Providing information that is accessible, inclusive and respectful is at the core of what we do at the Information Access Group. We regularly test our content with our target audience and have undertaken multiple photoshoots to make sure we have images that capture the diversity of our community. We also make sure we keep up-to-date with anything that may require us to adjust the way we visually represent ideas in our work.
So, when we learned of the current legal process surrounding the Aboriginal flag, we knew we had to adapt the way we represented Aboriginal and Torres Strait Islander communities in our work.
Harold Joseph Thomas is the original artist of the Aboriginal flag. He is a well-known Aboriginal Australian artist and activist from the Luritja people of Central Australia. Thomas transferred the Aboriginal flags’ rights to a company he chose in late 2018. This change gave the company exclusive rights to use the Aboriginal flag on clothing, physical and digital media. This company has called out other companies, who are run and owned by Aboriginal people, to stop the production and distribution of the Aboriginal flag. It has upset many people to learn that the company with exclusive rights on the Aboriginal flag is not owned by Aboriginal people. The current legal process is about how to move forward with the ownership.
Many have voiced that the Aboriginal flag should be made free: no exclusive copyright and owned by everyone. Senator Malarndirri McCarthy, a Yanyuwa Garrawa woman and Labor Senator for the Northern Territory, formed and led a team of Senators in late 2020 for the Select Committee on the Aboriginal Flag. The Select Committee gave two key recommendations:
- The Commonwealth government should not receive a compulsory copyright for the Aboriginal flag under the Australian Constitution.
- An independent group of people will work with the Aboriginal community to create a model, separate from the government, for the future use of the Aboriginal flag. It’s important for Harold Thomas to be included in the discussion and development of this model if it goes ahead. To respect Thomas’ rights, a parliamentary committee can help develop a team of people who would protect the Aboriginal flag. This consultation will be made with, and include Aboriginal people to:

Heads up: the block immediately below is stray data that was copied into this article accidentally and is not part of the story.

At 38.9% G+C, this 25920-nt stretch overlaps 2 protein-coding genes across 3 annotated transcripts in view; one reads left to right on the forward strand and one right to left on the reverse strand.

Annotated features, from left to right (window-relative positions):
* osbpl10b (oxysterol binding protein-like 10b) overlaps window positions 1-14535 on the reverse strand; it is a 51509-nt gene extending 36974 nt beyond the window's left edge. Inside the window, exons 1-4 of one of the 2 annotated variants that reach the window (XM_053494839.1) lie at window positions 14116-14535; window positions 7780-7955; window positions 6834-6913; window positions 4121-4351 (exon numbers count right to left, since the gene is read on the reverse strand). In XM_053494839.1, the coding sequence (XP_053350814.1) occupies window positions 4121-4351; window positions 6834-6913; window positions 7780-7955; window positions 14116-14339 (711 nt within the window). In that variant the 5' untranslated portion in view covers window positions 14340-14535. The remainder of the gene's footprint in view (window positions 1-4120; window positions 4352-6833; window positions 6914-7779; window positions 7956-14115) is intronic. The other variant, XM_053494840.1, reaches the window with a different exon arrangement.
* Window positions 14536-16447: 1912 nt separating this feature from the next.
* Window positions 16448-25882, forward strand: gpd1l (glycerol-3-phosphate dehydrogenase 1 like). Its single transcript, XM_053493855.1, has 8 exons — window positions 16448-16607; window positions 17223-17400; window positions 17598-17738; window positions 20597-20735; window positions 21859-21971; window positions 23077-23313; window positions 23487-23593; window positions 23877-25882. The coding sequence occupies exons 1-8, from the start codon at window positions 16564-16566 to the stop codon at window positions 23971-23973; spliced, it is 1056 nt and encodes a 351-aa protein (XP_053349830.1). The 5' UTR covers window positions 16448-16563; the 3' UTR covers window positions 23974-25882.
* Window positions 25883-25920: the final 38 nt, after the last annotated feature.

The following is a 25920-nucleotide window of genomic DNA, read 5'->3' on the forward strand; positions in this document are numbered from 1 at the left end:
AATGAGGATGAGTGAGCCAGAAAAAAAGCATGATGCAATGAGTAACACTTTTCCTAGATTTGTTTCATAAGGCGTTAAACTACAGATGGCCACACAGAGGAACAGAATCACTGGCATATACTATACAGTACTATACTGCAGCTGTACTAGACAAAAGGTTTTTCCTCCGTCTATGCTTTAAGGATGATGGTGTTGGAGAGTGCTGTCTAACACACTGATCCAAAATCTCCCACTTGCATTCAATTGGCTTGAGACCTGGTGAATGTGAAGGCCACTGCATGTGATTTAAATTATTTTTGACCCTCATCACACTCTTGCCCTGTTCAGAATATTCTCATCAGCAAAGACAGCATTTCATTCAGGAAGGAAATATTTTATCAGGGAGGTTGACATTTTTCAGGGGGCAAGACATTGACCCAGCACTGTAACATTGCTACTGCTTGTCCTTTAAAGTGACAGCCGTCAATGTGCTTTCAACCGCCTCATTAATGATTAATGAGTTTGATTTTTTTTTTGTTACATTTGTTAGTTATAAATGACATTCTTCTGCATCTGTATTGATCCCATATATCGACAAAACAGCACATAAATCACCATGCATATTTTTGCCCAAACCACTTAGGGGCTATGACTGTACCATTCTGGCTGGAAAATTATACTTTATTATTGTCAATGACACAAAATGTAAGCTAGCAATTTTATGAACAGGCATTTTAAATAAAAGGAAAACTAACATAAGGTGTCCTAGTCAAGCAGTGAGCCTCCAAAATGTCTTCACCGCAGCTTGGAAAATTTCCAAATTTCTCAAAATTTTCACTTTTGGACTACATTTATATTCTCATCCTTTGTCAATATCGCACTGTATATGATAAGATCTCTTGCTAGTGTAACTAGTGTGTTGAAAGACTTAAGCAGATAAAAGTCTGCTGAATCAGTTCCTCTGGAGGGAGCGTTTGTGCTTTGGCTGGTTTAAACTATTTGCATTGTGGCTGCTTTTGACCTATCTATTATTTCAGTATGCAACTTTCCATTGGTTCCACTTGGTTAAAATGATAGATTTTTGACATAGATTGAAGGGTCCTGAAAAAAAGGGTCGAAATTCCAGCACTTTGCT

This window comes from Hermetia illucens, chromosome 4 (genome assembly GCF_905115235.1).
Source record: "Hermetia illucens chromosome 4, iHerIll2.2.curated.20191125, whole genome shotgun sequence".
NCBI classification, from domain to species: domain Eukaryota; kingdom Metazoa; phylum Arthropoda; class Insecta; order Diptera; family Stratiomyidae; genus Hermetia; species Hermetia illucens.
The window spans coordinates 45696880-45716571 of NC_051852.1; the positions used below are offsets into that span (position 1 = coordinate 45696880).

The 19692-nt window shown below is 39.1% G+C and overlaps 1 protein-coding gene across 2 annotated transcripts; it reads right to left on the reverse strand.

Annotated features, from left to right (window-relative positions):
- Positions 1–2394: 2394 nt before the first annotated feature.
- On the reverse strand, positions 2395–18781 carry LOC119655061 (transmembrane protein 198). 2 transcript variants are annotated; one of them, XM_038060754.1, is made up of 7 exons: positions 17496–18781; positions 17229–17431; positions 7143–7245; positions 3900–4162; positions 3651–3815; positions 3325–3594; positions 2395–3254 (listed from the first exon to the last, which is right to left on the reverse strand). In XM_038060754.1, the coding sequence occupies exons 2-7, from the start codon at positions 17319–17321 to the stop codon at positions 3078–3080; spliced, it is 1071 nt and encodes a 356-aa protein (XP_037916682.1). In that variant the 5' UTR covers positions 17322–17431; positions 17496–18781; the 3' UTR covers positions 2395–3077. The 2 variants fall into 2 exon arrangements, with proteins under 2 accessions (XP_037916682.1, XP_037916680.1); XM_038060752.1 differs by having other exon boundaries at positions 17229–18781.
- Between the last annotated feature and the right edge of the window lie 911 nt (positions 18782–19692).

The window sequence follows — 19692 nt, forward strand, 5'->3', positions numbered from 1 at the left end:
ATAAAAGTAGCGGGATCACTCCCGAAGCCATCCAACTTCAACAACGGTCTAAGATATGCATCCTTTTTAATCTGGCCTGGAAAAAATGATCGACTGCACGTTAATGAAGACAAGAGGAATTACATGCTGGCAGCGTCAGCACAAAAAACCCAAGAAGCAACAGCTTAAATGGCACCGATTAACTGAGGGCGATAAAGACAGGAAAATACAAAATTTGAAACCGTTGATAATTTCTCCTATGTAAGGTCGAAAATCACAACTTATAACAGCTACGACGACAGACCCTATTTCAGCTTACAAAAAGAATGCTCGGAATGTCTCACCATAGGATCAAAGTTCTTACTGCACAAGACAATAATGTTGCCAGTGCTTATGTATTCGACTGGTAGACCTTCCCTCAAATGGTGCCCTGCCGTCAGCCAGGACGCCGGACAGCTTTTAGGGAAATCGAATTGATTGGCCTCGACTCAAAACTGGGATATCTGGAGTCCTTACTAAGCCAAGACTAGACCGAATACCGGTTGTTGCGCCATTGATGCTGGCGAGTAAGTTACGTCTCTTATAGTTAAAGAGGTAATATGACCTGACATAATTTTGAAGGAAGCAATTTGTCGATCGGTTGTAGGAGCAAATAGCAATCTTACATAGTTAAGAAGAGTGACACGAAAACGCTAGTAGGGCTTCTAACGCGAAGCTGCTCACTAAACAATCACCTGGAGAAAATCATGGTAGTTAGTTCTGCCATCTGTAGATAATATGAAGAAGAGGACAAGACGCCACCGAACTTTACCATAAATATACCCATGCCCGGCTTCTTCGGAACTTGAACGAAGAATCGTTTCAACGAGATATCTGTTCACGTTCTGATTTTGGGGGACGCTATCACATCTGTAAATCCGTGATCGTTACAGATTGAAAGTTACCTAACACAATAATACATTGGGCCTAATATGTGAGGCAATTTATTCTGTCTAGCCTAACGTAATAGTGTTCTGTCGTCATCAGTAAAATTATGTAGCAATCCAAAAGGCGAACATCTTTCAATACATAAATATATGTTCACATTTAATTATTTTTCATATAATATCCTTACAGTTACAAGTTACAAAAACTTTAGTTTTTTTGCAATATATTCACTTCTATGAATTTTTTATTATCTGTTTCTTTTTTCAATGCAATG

- maintain the Aboriginal flag’s integrity
- keep the dignity of the Aboriginal flag
- make decisions about the Aboriginal flag.
In light of the current legal situation, we understand that we can no longer use the Aboriginal flag to represent Aboriginal peoples in our work. We always want our work to be inclusive and respectful to all peoples and all cultures. So, in this instance, we reached out to Lani Balzan.Lani is a proud Aboriginal woman from the Wiradjuri people of the three-river tribe. Her family comes from Mudgee, but she grew up all over Australia. Lani is a nationally recognised Aboriginal Artist who now calls the Illawarra home. Lani created some Aboriginal and Torres Strait Islander designs for us to use in the communication products we create. This means that we have a range of images to draw on to represent Aboriginal and Torres Strait Islander culture and community in various ways in our work going forward.
You can view Lani’s incredible work on her website called Aboriginal Art by Lani.